Funding information:
  • NINDS NIH HHS - R21 NS061111(United States)
  • Wellcome Trust - BB/D521865/1(United Kingdom)

Genoarchitectonic profile of developing nuclear groups in the chicken pretectum.

  • Ferran JL
  • J. Comp. Neurol.
  • 2009 Dec 1

Literature context:


Abstract:

Earlier results on molecularly coded progenitor domains in the chicken pretectum revealed an anteroposterior subdivision of the pretectum in precommissural (PcP), juxtacommissural (JcP), and commissural (CoP) histogenetic areas, each specified differentially (Ferran et al. [2007] J Comp Neurol 505:379-403). Here we examined the nuclei derived from these areas with regard to characteristic gene expression patterns and gradual histogenesis (eventually, migration patterns). We sought a genoarchitectonic schema of the avian pretectum within the prosomeric model of the vertebrate forebrain (Puelles and Rubenstein [2003] Trends Neurosci 26:469-476; Puelles et al. [2007] San Diego: Academic Press). Transcription-factor gene markers were used to selectively map derivatives of the three pretectal histogenetic domains: Pax7 and Pax6 (CoP); FoxP1 and Six3 (JcP); and FoxP2, Ebf1, and Bhlhb4 (PcP). The combination of this genoarchitectonic information with additional data on Lim1, Tal2, and Nbea mRNA expression and other chemoarchitectonic results allowed unambiguous characterization of some 30 pretectal nuclei. Apart from grouping them as derivatives of the three early anteroposterior domains, we also assigned them to postulated dorsoventral subdomains (Ferran et al. [2007]). Several previously unknown neuronal populations were detected, thus expanding the list of pretectal structures, and we corrected some apparently confused concepts in the earlier literature. The composite gene expression map represents a substantial advance in anatomical and embryological knowledge of the avian pretectum. Many nuclear primordia can be recognized long before the mature differentiated state of the pretectum is achieved. This study provides fundamental notions for ultimate scientific study of the specification and regionalization processes building up this brain area, both in birds and other vertebrates.

Tulp3 is a critical repressor of mouse hedgehog signaling.

  • Cameron DA
  • Dev. Dyn.
  • 2009 May 30

Literature context:


Abstract:

Precise regulation of the morphogen sonic hedgehog (Shh) and modulation of the Shh signaling pathway is required for proper specification of cell fate within the developing limbs and neural tube, and resultant tissue morphogenesis. Tulp3 (tubby-like protein 3) is a protein of unknown function which has been implicated in nervous system development through gene knockout studies. We demonstrate here that mice lacking the Tulp3 gene develop abnormalities of both the neural tube and limbs consistent with improper regulation of Shh signaling. Tulp3(-/-) embryos show expansion of Shh target gene expression and display a ventralization of neural progenitor cells in the caudal neural tube. We further show that Tulp3(-/-)/Shh(-/-) compound mutant embryos resemble Tulp3 mutants, and express Shh target genes in the neural tube and limbs which are not expressed in Shh(-/-) embryos. This work uncovers a novel role for Tulp3 as a negative regulatory factor in the Hh pathway.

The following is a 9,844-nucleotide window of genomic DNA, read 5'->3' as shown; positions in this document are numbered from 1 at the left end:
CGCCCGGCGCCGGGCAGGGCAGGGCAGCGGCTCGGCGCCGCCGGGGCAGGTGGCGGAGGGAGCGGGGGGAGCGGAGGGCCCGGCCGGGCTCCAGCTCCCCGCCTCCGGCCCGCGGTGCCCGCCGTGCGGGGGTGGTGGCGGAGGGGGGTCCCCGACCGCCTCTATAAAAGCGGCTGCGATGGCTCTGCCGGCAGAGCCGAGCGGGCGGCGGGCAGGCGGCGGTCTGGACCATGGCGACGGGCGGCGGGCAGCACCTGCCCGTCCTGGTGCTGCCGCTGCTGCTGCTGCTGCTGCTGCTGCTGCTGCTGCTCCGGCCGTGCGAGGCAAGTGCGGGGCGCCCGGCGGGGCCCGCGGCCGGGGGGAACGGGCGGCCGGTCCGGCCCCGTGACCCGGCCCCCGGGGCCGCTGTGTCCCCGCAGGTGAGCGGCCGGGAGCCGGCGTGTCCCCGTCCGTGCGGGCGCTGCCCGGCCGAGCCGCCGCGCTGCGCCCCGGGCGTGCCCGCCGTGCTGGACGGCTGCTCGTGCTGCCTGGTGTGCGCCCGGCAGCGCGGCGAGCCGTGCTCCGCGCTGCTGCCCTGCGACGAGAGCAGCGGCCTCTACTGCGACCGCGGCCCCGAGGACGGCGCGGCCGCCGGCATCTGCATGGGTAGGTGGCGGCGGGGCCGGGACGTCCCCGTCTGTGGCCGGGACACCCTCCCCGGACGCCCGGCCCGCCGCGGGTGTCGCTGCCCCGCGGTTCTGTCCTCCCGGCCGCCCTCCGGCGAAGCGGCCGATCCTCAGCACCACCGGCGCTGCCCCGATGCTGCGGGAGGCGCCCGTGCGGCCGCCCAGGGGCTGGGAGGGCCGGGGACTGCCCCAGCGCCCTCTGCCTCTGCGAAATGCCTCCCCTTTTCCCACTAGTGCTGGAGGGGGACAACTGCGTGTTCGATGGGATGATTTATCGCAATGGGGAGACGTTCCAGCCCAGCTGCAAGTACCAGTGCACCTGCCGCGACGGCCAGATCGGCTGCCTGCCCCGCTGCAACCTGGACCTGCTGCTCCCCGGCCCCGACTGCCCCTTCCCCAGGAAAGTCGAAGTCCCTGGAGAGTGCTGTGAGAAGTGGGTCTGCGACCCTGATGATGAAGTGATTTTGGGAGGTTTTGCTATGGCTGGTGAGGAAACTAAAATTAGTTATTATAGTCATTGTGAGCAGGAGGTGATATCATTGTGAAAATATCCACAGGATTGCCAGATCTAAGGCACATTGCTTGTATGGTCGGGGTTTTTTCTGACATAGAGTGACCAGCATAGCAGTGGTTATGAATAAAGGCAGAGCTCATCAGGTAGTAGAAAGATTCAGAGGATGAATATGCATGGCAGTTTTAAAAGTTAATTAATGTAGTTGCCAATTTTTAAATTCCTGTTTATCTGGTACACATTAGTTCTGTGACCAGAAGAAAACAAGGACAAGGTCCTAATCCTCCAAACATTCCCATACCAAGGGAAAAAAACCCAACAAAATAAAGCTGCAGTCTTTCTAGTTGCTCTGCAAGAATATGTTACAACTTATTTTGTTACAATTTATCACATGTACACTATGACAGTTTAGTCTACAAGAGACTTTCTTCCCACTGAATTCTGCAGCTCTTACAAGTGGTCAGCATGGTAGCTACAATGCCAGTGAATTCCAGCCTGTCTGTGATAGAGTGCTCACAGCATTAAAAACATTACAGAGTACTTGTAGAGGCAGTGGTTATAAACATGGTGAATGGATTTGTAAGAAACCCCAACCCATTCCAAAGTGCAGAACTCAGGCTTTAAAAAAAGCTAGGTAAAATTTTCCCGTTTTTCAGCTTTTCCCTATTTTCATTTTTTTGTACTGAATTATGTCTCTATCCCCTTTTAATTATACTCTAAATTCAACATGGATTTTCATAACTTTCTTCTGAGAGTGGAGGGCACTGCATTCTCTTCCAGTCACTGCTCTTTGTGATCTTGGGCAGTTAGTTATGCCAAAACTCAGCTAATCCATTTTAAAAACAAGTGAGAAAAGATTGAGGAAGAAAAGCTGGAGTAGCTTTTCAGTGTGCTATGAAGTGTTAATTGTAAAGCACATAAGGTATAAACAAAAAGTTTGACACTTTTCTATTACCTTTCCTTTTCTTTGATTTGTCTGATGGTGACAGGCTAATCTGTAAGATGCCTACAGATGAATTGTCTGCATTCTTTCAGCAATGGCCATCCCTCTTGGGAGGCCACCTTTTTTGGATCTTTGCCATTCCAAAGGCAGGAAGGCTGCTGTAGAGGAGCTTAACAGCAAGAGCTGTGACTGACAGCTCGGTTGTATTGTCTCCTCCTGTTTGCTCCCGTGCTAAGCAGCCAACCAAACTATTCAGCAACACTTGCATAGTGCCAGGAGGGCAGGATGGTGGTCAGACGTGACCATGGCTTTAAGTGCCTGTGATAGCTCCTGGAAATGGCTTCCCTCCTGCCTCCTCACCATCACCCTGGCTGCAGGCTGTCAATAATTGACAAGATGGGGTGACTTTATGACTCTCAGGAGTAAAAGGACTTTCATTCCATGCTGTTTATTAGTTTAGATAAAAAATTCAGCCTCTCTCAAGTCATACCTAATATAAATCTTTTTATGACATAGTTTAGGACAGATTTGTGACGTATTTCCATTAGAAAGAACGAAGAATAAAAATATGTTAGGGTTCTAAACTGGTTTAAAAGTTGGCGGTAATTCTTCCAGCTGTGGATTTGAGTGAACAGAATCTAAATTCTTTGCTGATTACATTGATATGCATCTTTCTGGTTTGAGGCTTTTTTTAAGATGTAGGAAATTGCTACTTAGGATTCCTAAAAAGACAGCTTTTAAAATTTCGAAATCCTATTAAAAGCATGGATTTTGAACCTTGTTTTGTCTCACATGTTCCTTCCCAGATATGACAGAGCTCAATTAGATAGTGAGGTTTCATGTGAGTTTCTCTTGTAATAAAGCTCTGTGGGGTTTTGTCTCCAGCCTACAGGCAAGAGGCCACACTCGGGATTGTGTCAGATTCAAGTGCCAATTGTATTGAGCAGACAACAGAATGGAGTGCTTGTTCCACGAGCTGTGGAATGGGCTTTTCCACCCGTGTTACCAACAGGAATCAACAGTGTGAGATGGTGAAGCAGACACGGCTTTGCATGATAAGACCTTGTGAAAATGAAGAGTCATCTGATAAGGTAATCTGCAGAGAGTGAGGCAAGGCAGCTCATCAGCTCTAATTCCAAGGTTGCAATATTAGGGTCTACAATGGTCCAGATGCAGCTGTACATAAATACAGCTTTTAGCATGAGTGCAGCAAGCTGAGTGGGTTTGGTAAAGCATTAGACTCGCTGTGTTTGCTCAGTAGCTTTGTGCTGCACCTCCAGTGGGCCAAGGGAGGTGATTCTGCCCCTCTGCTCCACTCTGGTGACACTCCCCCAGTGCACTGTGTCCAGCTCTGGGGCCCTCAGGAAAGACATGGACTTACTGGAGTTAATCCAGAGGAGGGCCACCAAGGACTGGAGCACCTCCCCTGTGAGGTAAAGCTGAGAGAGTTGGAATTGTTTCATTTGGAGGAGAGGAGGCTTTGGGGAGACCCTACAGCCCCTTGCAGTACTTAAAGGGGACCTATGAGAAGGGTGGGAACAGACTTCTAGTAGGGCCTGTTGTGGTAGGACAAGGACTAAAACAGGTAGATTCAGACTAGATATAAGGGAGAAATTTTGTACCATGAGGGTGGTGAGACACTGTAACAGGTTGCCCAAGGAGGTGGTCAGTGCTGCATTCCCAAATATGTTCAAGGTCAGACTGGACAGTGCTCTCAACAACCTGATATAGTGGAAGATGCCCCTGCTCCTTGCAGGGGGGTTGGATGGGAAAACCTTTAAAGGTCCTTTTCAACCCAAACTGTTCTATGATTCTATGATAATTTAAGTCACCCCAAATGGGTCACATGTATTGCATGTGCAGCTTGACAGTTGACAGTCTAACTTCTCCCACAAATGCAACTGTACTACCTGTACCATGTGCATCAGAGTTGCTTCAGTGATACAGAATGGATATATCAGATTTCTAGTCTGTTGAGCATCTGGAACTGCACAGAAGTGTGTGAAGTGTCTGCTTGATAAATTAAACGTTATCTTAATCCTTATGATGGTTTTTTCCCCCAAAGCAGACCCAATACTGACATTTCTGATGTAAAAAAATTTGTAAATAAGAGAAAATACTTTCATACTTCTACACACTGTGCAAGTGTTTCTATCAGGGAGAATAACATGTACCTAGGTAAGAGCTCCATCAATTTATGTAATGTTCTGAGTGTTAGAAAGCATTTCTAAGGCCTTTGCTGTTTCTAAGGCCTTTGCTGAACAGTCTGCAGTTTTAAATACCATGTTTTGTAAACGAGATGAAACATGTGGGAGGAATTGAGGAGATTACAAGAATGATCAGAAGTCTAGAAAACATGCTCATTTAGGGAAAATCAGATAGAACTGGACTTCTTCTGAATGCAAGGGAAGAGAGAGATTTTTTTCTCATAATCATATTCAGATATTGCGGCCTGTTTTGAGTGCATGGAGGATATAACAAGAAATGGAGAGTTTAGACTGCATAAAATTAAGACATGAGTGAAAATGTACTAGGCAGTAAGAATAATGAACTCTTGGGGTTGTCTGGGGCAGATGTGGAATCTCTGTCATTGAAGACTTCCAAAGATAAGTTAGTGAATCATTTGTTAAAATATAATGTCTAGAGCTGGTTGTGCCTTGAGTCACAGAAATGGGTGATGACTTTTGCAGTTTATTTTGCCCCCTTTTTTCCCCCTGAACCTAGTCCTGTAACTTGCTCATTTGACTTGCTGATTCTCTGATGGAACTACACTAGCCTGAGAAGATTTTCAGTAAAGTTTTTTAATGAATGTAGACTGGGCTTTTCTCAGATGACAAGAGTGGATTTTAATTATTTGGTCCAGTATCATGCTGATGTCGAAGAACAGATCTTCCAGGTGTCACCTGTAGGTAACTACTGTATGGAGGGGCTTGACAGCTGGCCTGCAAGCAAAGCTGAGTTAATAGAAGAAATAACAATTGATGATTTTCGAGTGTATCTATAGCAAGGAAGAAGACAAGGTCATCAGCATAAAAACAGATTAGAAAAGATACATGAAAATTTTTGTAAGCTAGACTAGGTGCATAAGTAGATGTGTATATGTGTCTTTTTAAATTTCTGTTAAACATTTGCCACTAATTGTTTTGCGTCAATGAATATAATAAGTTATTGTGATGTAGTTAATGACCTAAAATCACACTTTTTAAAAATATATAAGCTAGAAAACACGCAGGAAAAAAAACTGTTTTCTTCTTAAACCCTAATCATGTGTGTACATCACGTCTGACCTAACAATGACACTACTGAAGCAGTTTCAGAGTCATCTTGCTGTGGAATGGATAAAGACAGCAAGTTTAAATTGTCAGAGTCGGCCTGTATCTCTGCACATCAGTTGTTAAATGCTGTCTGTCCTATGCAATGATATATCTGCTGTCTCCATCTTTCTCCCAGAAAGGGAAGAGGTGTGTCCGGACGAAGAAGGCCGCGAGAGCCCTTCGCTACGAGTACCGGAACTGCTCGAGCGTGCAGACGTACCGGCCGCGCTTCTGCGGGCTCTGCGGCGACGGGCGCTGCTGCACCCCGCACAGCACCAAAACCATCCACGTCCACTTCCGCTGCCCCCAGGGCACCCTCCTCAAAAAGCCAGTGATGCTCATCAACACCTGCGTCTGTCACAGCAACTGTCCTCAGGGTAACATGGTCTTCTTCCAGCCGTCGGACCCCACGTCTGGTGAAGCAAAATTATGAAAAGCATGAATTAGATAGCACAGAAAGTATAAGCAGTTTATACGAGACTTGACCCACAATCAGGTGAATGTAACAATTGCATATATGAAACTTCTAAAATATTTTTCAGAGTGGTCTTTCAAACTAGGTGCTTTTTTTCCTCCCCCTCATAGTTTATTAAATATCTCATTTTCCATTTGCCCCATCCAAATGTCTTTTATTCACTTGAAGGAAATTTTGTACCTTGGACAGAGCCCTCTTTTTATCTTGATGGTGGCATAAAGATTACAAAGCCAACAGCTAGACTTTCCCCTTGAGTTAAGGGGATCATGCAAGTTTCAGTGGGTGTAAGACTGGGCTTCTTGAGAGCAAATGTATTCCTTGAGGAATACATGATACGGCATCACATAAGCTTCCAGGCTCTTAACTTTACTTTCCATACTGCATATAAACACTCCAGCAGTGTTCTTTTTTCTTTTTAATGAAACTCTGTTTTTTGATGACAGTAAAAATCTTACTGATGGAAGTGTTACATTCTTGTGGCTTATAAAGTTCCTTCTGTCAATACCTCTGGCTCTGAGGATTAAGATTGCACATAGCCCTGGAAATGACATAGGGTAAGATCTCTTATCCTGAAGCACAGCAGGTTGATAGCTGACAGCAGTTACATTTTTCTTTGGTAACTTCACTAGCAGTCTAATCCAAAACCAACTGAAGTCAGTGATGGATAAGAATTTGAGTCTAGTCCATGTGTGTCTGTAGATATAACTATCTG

Funding information:
  • NINDS NIH HHS - U24NS050606(United States)

Endogenous Nkx2.2+/Olig2+ oligodendrocyte precursor cells fail to remyelinate the demyelinated adult rat spinal cord in the absence of astrocytes.

  • Talbott JF
  • Exp. Neurol.
  • 2005 Mar 8

Literature context:


Abstract:

Chronic demyelination is a pathophysiologic component of compressive spinal cord injury (SCI) and a characteristic finding in demyelinating diseases including multiple sclerosis (MS). A better characterization of endogenous cells responsible for successful remyelination is essential for designing therapeutic strategies aimed at restoring functional myelin. The present study examined the spatiotemporal response of endogenous oligodendrocyte precursor cells (OPCs) following ethidium bromide (EB)-induced demyelination of the adult rat spinal cord. Beginning at 2 days post-EB injection (dpi), a robust mobilization of highly proliferative NG2(+) cells within the lesion was observed, none of which expressed the oligodendrocyte lineage-associated transcription factor Nkx2.2. At 7 dpi, a significant up-regulation of Nkx2.2 by OPCs within the lesion was observed, 90% of which coexpressed NG2 and virtually all of which coexpressed the bHLH transcription factor Olig2. Despite successful recruitment of Nkx2.2(+)/Olig2(+) OPCs within the lesion, demyelinated axons were not remyelinated by these OPCs in regions lacking astrocytes. Rather, Schwann cell remyelination predominated throughout the central core of the lesion, particularly around blood vessels. Oligodendrocyte remyelination was observed in the astrogliotic perimeter, suggesting a necessary role for astrocytes in oligodendrocyte maturation. In addition, reexpression of the radial glial antigen, RC-1, by reactive astrocytes and ependymal cells was observed following injury. However, these cells did not express the neural stem cell (NSC)-associated transcription factors Sox1 or Sox2, suggesting that the endogenous response is primarily mediated by glial progenitors. In vivo electrophysiology demonstrated a limited and unsustained functional recovery concurrent with endogenous remyelination following EB-induced lesions.